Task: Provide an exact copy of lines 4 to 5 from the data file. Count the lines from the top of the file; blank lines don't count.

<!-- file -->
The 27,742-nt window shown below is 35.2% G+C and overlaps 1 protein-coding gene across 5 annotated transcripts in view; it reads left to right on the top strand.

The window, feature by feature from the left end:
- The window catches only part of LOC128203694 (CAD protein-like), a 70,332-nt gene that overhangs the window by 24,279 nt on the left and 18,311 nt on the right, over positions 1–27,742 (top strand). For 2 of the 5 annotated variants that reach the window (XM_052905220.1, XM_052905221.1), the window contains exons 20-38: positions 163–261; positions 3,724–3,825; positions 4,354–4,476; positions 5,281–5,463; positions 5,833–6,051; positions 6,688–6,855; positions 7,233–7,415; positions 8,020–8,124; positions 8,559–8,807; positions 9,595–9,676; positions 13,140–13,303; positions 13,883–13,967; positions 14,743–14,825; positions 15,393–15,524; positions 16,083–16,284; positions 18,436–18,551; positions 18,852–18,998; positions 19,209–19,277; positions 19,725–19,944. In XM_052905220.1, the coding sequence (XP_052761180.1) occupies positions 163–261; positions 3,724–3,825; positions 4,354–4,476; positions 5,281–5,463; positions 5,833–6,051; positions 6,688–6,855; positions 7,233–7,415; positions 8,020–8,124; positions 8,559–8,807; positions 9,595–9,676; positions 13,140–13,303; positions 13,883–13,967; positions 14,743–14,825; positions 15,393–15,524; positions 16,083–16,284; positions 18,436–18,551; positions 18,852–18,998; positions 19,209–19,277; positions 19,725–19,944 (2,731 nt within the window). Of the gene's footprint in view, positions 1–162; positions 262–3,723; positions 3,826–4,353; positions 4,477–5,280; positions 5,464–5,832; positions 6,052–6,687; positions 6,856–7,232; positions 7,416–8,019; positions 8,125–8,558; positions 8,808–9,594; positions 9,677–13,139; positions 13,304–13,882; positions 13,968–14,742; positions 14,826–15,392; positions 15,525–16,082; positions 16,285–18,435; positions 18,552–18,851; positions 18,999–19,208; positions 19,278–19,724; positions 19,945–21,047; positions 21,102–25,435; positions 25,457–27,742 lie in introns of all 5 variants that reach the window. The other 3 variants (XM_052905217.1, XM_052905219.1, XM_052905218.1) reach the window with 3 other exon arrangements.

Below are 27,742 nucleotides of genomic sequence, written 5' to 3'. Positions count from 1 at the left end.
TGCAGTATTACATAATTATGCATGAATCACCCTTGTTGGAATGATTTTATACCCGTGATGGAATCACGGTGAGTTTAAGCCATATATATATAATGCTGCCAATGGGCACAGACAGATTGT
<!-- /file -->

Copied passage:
Below are 27,742 nucleotides of genomic sequence, written 5' to 3'. Positions count from 1 at the left end.
TGCAGTATTACATAATTATGCATGAATCACCCTTGTTGGAATGATTTTATACCCGTGATGGAATCACGGTGAGTTTAAGCCATATATATATAATGCTGCCAATGGGCACAGACAGATTGT